The government interests at stake in this case were “sufficiently weighty,” Salerno, 481 U.S. at 750-51, 107 S.Ct. at 2103, to override the individual liberty interest of the defendant. The commitment order, therefore, does not violate Deters's due process rights.
In ordering commitment pursuant to 18 U.S.C. § 4241, a “district court should make findings of fact concerning the need for commitment,” and “[a]n appellate court should give appropriate deference not only to these findings but also to the conclusion reached by the district court” regarding the appropriateness of confinement. In re Newchurch, 807 F.2d at 412. Here, the district court articulated sound reasons for ordering commitment. There is no reason to overturn the district court's decision in this case, much less to find that it was unconstitutional.
The order of the district court is AFFIRMED.
1. Defendant has since been confined in several different facilities and, at the time the briefs in this case were filed, was detained at a facility in Chicago.
2. Although the defendant's initial commitment period has expired, this case is not moot. A commitment order issued under 18 U.S.C. § 4247(b) lasts a maximum of forty-five days, with a possible thirty-day extension upon a showing of good cause for the extension. Such an order will rarely if ever outlive the appellate process. This case, therefore, is “capable of repetition, yet evading review” and hence is justiciable. United States v. Boigegrain, 122 F.3d 1345, 1347 n. 1 (10th Cir.1997) (en banc) (per curiam) (citations and internal quotation marks omitted).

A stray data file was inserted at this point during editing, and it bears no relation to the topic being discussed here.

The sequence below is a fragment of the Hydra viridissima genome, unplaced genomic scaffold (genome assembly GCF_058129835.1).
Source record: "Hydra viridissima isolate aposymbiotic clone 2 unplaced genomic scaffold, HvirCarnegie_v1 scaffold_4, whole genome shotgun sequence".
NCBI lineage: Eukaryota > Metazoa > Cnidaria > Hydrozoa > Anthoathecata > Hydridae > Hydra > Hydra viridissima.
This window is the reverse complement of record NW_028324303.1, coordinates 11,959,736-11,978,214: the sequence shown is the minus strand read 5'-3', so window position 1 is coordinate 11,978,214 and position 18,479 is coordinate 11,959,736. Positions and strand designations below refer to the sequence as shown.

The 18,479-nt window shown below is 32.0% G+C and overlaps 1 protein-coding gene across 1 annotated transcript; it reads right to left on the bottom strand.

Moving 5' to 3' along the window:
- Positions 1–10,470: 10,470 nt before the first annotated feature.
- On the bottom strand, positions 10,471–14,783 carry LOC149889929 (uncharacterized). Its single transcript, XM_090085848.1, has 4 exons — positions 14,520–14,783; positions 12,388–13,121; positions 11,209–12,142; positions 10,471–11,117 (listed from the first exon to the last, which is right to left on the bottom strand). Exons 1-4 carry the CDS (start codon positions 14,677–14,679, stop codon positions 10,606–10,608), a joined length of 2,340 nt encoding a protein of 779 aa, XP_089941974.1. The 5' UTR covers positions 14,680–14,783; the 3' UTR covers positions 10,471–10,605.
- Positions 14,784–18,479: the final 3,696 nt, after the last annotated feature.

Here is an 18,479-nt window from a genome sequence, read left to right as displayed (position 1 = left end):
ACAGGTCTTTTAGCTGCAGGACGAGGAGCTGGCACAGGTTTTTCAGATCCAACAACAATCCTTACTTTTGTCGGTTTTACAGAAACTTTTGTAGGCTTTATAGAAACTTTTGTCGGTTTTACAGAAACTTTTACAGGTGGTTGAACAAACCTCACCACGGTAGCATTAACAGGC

3. United States v. Davis, 93 F.3d 1286 (6th Cir.1996), is an example of a case in which the disputed question did involve the defendant's competency. There, the defendant appealed a first-step order on the basis that there was no reasonable cause to believe she was incompetent and therefore no need for an examination. See id. at 1289-90. The Sixth Circuit found that the order conclusively determined the disputed question, even though first-step orders do not make a final determination on competency. See Davis, 93 F.3d at 1289 (“[T]he order here conclusively determines ․ there should be an examination of the defendant's competency to stand trial․”).
4. The Supreme Court has recognized the need to identify the issue on appeal with particularity. For example, in two cases dealing with qualified immunity, the Court made it clear that the result of the Cohen test may turn on what issue the appellant raises. A public official asserting the defense of qualified immunity must prove that her actions were reasonable in light of clearly established law. See Harlow v. Fitzgerald, 457 U.S. 800, 818, 102 S.Ct. 2727, 2738, 73 L.Ed.2d 396 (1982). The Court has allowed a public official asserting the defense of qualified immunity to immediately appeal a denial of summary judgment if the official appeals on the grounds that the law allegedly violated was not “clearly established.” See Mitchell v. Forsyth, 472 U.S. 511, 528-30, 105 S.Ct. 2806, 2816-18, 86 L.Ed.2d 411 (1985). The Court, however, has refused to allow an immediate appeal if the official appeals on the grounds that the plaintiff's evidence was insufficient to prove the official's alleged conduct. See Johnson v. Jones, 515 U.S. 304, 313, 115 S.Ct. 2151, 2156, 132 L.Ed.2d 238 (1995). In the latter case, but not the former, the summary judgment decision “was not a ‘final decision’ ” with regard to the issue appealed. Id.
TACHA, Circuit Judge.